Disaffiliation Rumors, Myths, and Opportunities # 6 – Appointments, Communications, and Rural/Small Churches

This post originally appeared on my Facebook page, facebook.com/j.lemastersmith, on January 30th, 2023

Another rumor circulating is that The UMC does not care about the small and rural church (you could also include immigrant, ethnic, and inner-city churches, but I also know less about those systems). Some responses:

“We ask for a licensed local and are forced to take an elder.”

“We get pastors who don’t want to be here, because we’re a stepping stone church.”

“Our pastors don’t live in our community or want to spend time here.”

“The curriculum isn’t written for us, it’s written for big churches in the suburbs!”

This rumor, to me, feels like the most real. The rural church very much feels forgotten. There is quite a bit of research done on this. The same is true for smaller church in general.

There are few reasons why this feels the most true:

1) The greater UMC operates on a trickle down or come to the source communication style, instead of a take it to the churches information style (mailers and emails don’t count).

2) The publishers have to make some money, and larger suburban churches are the most likely to spend money on a resource.

3) Our appointment system has consistently felt less call/gift based and more “fill the hole” based.

4) They feel like they are paying for a full time pastor who is only working part time because that pastor does not understand small and rural church culture because we don’t teach it in our schools. Thus, the pastors don’t visit, don’t learn the community, don’t connect with the history. These are all not entirely true, but they feel true to the rural church. However, these are all changeable. And I see it happening. But, for some local churches, it feels too late.

Still, in my heart, I know this isn’t true, but more effort needs to be put into connecting with and empowering and small rural churches, so that they know they are not alone, they have resources available, and that our conference is working to do more than simply fill the spot. I already know our appointment process is getting more creative. I know that we are going to have to move to the bi-vocational and cooperative parish model. I know there is work being done to empower and enable laity to serve creatively. And I know folks (myself included) who are working to shift the communication, education, and formational systems.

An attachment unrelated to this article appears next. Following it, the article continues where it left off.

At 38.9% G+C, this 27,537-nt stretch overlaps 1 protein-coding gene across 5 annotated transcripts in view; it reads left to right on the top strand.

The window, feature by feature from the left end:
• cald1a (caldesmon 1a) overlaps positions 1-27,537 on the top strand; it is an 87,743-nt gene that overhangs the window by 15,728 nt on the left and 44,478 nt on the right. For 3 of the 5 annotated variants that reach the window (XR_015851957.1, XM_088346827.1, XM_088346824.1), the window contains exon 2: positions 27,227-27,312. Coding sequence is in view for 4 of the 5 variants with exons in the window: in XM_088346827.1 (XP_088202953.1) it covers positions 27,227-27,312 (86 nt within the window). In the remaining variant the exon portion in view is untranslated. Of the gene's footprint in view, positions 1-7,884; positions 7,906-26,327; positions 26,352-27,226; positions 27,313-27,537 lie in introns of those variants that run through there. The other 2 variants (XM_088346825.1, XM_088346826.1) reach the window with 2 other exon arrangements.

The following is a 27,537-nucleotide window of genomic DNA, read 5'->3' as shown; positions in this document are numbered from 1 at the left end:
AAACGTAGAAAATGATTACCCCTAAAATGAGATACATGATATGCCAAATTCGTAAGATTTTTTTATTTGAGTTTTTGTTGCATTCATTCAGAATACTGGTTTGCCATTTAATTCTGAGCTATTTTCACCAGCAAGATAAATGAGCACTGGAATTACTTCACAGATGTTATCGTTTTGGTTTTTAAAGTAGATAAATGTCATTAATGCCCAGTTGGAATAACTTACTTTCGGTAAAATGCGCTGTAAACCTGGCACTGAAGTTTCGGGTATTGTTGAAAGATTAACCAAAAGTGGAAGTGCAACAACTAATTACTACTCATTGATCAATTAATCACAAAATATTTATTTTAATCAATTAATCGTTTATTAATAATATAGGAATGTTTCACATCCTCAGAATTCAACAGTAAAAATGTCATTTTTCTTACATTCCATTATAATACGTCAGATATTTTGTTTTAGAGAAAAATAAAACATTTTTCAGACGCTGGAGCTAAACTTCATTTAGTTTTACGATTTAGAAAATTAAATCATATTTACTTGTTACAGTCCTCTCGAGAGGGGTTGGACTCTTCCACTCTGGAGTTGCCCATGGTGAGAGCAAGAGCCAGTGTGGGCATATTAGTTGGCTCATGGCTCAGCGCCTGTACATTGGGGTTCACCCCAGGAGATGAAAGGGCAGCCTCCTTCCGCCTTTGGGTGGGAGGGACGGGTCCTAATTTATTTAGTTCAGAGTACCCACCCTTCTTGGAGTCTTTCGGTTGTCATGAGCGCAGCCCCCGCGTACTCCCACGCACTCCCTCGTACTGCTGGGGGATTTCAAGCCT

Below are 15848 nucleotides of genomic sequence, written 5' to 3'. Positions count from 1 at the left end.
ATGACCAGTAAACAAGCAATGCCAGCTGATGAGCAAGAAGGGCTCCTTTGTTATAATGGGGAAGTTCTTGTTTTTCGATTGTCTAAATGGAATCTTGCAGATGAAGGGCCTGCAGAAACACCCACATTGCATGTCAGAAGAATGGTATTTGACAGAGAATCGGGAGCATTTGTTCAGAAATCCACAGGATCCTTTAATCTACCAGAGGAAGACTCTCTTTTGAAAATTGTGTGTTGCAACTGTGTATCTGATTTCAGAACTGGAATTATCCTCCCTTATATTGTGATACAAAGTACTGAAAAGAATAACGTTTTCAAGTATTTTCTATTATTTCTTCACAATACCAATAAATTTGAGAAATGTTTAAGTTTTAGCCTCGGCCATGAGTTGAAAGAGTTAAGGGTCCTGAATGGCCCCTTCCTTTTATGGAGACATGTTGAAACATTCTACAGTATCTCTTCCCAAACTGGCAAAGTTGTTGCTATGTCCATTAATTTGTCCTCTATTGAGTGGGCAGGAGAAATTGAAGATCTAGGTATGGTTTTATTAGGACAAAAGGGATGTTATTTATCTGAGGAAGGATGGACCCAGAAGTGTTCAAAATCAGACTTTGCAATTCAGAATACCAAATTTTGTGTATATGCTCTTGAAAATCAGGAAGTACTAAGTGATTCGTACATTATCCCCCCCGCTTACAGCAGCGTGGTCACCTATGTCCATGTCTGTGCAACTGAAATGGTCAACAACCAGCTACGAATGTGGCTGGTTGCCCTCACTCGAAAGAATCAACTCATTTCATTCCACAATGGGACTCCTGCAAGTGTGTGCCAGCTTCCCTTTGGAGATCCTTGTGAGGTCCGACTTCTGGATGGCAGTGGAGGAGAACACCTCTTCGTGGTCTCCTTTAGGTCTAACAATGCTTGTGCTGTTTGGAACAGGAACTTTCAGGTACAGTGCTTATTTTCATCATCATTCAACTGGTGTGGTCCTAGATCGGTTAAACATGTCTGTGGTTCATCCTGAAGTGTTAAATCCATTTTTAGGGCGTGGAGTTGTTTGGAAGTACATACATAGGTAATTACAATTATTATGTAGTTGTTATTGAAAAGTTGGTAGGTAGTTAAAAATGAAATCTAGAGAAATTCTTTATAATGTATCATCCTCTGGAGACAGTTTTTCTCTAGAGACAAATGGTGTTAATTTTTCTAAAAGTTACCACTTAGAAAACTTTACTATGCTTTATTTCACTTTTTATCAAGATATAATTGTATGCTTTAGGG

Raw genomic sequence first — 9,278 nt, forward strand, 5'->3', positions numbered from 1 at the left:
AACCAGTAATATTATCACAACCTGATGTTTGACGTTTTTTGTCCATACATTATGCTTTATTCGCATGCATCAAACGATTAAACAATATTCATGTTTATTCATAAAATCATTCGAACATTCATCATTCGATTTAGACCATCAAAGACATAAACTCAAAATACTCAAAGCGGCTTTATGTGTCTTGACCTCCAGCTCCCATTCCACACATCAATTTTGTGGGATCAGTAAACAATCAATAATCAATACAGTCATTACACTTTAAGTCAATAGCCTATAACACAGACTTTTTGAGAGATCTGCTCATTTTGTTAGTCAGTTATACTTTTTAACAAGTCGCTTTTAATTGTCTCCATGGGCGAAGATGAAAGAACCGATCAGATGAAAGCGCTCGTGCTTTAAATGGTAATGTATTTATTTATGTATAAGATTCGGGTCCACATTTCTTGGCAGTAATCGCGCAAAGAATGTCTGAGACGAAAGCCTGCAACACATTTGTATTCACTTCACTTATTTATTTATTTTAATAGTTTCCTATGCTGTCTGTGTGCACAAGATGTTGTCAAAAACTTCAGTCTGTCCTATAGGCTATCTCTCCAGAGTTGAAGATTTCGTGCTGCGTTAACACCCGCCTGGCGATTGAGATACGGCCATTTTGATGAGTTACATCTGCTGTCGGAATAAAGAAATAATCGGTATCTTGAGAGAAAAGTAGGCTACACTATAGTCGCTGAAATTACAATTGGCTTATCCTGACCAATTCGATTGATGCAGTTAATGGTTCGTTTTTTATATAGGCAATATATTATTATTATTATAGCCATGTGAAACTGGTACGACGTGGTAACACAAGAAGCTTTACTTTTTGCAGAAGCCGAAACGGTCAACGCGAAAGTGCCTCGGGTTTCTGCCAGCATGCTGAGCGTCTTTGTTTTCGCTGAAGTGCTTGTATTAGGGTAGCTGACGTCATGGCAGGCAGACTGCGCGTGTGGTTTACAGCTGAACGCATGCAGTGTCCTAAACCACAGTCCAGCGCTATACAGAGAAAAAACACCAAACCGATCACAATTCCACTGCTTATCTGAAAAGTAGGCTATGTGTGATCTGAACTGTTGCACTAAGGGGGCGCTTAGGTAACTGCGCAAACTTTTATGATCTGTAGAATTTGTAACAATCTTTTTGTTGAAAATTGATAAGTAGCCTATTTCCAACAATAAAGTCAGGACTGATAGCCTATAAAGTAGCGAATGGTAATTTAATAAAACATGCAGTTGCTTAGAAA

So, if you’ve left for this reason, I understand. But if you haven’t ripped the band-aid off, I encourage you to stay, to work with me, and to help build a better denomination.

2 thoughts on “Disaffiliation Rumors, Myths, and Opportunities # 6 – Appointments, Communications, and Rural/Small Churches

  1. At the same time, our conference has taken the approach of heavily trying to recruit people to become Certified Lay Ministers, which may be a tweak on the cooperative parish concept, as a means of filling these rural and smaller church spots. The need for pastoral ministry to these smaller, graying churches is a field (pun intentional) that is “white unto harvest”, and after such an appeal during a Lay Servant “Called to Preach” course session the other night, it is weighing heavily on me.

    Liked by 1 person

    1. I’m actually a Lay Minister in my conference for two small rural churches, and I love it. They threw me in before I did the paperwork because of my degrees.

      So I’m working backwards.

      I think it does offer better ideas and creative potential, and I strongly suggest it.

      Liked by 1 person

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